Use your phone to stay healthy
By Dr. Anthony Policastro It seems that nowadays there is an "app" for everything. Most apps are related to doing things easier. You do not often hear about an app for health but it doesn't mean that there are none. It just means that people tend to be less concerned about health than they do other things. With the advent of smart phones, there are opportunities to use it for health reasons. Many are related to basic phone features. One problem many people have is remembering to take their medication as prescribed. This is especially true when there is a dose in the middle of the day. You can put medication dose times in a calendar on the phone and the phone will alarm when it is time to take the medication. This is especially helpful if you have a complicated list of medications. Not only will the alarm sound but it can also list which medications are due. If you want to go one step further, you can take a picture of the medications which will allow you to actually see the pills that are due. The same kind of thing is true for scheduling medical appointments. Sometimes we make appointments months in advance and then misplace the reminder notice. If the appointment is in the phone, you will be less likely to forget the appointment. Some people are dieting. There are several things that a smart phone can do to help you with your diet. The first is keep a list of foods. People try to track what they eat, however, when they leave the house that is hard to do. It is easy to pull out your phone and keep a list. There are programs that can keep track of calories. You put in what you ate and it tells you how many calories were in that particular food. It can also calculate total daily calories. If you do that for a while, you will get a feel for what areas you can cut back. This is like keeping a calorie budget. A good website for counting calories is www.mypyramid.gov. If you are going out to eat, it is easy to bring up nutritional information from the Internet. You can then page through the menu items at the selected restaurant and it will allow you to choose an alternative based upon your nutritional desires. One of the things I frequently do is ask people to keep a record of their symptoms because they cannot remember everything that happened when they come to the office. It makes more sense keeping track as it happens. Various types of pain are a good example. A headache diary is very useful in finding out the type of headache someone has. The same thing is true of abdominal pain. A smart phone allows that diary to be kept easily. It also allows it to include symptoms that occur when the individual is away from home. It also makes the list more accurate. These are but a few of the things that can be done on a smart phone to help you take care of your health. There are many others. All you need to do is figure out what you want to do and I am sure that you will find an "app" for it.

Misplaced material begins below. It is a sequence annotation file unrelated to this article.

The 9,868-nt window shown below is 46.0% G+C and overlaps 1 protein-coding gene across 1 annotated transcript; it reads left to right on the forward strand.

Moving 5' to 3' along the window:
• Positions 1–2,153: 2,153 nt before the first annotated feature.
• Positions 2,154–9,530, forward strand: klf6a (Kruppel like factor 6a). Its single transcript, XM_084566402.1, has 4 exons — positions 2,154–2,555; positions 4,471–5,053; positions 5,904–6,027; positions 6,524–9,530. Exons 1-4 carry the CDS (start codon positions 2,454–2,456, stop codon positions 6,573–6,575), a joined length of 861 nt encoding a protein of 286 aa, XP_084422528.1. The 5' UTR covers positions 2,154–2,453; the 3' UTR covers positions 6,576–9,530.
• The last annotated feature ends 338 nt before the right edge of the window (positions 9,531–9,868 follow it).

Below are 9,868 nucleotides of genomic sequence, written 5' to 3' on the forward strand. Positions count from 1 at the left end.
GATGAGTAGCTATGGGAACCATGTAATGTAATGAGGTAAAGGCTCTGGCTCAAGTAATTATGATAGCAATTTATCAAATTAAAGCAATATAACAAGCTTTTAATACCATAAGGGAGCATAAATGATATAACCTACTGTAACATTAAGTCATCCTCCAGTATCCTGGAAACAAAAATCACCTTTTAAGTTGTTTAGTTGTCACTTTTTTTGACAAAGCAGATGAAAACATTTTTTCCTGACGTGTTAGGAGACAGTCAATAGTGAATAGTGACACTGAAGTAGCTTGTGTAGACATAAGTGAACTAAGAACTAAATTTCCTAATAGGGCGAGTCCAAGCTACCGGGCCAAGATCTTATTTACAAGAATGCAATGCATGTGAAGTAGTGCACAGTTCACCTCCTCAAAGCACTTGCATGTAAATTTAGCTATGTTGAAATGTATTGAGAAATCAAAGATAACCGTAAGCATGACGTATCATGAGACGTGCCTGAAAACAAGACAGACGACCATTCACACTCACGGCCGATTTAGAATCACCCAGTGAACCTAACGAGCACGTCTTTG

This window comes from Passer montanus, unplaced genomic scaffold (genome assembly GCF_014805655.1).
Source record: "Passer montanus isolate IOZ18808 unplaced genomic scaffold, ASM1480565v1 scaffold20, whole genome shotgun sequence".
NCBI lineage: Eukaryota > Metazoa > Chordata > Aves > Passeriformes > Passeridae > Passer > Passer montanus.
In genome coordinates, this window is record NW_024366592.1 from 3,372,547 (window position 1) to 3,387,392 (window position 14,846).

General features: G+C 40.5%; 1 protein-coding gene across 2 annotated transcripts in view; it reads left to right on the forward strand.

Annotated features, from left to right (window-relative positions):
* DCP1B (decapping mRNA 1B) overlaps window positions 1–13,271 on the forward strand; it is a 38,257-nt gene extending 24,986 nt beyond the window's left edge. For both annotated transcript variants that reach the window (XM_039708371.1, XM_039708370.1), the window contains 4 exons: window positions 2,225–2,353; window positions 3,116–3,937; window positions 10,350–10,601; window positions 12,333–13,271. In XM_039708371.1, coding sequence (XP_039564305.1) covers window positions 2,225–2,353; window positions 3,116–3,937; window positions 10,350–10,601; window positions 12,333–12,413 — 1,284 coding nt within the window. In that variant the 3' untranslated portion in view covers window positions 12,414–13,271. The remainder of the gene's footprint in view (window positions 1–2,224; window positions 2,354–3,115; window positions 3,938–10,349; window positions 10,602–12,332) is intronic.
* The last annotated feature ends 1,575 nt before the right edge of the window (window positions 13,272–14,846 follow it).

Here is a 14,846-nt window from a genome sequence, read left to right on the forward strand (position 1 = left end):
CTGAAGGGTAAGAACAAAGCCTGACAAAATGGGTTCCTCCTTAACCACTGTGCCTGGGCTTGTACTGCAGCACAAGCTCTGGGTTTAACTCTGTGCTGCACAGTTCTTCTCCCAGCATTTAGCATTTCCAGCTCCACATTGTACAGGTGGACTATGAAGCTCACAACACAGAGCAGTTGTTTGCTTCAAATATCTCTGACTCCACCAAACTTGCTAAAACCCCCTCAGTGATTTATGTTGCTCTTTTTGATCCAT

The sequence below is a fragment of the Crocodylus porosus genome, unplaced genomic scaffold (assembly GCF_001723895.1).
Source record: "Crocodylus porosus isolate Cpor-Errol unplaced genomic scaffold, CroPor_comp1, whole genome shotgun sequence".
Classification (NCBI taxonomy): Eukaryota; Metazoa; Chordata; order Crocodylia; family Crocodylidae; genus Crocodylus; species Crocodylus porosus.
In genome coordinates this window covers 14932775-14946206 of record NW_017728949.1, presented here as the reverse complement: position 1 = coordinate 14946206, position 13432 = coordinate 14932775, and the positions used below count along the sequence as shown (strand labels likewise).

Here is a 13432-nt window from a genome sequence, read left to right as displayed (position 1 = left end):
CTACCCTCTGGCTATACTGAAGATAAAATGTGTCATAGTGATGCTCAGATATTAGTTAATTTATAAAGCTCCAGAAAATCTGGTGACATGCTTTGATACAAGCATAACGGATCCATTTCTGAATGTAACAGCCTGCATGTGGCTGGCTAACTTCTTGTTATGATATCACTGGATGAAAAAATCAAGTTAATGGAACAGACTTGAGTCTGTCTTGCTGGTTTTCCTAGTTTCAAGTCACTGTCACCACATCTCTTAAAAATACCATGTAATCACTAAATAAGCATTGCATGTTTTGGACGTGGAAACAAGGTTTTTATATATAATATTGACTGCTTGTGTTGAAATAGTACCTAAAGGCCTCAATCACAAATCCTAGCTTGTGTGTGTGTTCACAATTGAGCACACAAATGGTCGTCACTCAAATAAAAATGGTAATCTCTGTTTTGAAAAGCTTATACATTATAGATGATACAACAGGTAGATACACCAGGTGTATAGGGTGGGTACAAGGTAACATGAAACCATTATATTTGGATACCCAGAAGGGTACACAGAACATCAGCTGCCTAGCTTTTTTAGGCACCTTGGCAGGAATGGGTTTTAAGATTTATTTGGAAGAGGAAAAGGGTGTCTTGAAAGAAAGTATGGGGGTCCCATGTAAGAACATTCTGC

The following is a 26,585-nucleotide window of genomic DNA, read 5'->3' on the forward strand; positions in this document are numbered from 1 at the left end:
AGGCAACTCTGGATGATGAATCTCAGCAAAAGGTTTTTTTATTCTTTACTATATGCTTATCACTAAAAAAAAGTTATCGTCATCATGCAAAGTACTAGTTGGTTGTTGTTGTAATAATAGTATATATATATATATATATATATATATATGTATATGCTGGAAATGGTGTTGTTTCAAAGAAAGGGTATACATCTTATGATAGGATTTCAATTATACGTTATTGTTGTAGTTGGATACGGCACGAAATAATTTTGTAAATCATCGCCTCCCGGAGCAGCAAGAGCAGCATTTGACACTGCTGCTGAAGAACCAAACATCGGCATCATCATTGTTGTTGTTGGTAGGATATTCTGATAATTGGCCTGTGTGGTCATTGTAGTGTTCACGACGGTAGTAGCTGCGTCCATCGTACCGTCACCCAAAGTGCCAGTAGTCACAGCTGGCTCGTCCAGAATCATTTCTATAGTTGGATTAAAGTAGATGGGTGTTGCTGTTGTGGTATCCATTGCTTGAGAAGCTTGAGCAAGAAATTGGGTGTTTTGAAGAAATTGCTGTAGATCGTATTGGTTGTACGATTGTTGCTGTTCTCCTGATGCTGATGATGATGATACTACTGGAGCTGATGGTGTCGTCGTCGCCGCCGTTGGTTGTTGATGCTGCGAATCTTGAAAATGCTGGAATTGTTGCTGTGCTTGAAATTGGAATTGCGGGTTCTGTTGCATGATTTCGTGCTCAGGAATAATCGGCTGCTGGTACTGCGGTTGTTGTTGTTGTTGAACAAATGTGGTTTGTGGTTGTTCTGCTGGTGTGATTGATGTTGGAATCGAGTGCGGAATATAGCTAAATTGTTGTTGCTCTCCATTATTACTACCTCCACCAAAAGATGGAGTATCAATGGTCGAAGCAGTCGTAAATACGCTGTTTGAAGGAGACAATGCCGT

How to protect yourself against ticks and mosquitoes this year Delaware's Division of Public Health (DPH) reminds Delawareans to take simple precautions to reduce the risk of becoming seriously ill due to tick or mosquito bites. Ticks are active all year and are commonly found in moist shade in wooded or overgrown areas. When carried on pets, ticks can enter the home. Ticks can transmit Lyme disease, Rocky Mountain spotted fever and Ehrlichiosis when they bite humans. DPH recommends the following protective measures to avoid tick bites:
To prevent infection when bitten by a tick, remove the tick promptly by grasping it with tweezers and pulling it straight out. Using petroleum jelly or a hot match on ticks is not effective. After removal, cleanse the site with antiseptic or soap and water, and wash your hands. Tick-borne diseases may be treated with antibiotics. Anyone bitten by a tick should contact a physician if symptoms develop: Lyme disease: Symptoms include a bull's-eye rash (in nearly half of cases), fever, fatigue, headache, muscle and joint aches. Occasionally, arthritis is seen in one or more large joints. Rarely, heart irregularities and neurological problems occur. In 2010, Delaware reported 657 cases. Rocky Mountain spotted fever: Symptoms can include fever, nausea, vomiting, severe headache, muscle pains and appetite loss, followed by rash, abdominal pain, joint pain and diarrhea. Many patients require hospitalization, with a small percentage of cases resulting in death. In 2010, Delaware had 22 cases. Ehrlichiosis: Symptoms can include fever, headache, malaise, muscle aches, nausea, vomiting, diarrhea, cough, joint pain, confusion and occasionally rash. There were also 22 cases of Ehrlichiosis reported in Delaware in 2010. Mosquito-borne illnesses The majority of human West Nile virus infections do not cause symptoms. Nearly 20 percent of individuals infected with West Nile virus develop a mild illness which includes fever, body and muscle aches, headache, nausea, vomiting and rash. A very small percentage of patients, usually the elderly, develop severe neurological disease. The last human case of West Nile virus in Delaware was confirmed in 2008. Because of its high death rate, Eastern equine encephalitis is one of the most serious mosquito-borne diseases in the United States. Symptoms range from mild flu-like illness to encephalitis, coma and death. Delaware has not had a confirmed human case of EEE since 1979. Follow these procedures for mosquito prevention:
- Wear light colored clothing (long pants and sleeves) to see ticks more clearly. Tuck pants into socks.
- Using insect repellants according to label directions. Only repellent containing less than 30 percent DEET should be used on children. DEET should not be used on infants less than 2 months old.
- Check your body every day for ticks, especially after being outdoors. Check children's hair and clothing for ticks. Pets may also carry ticks.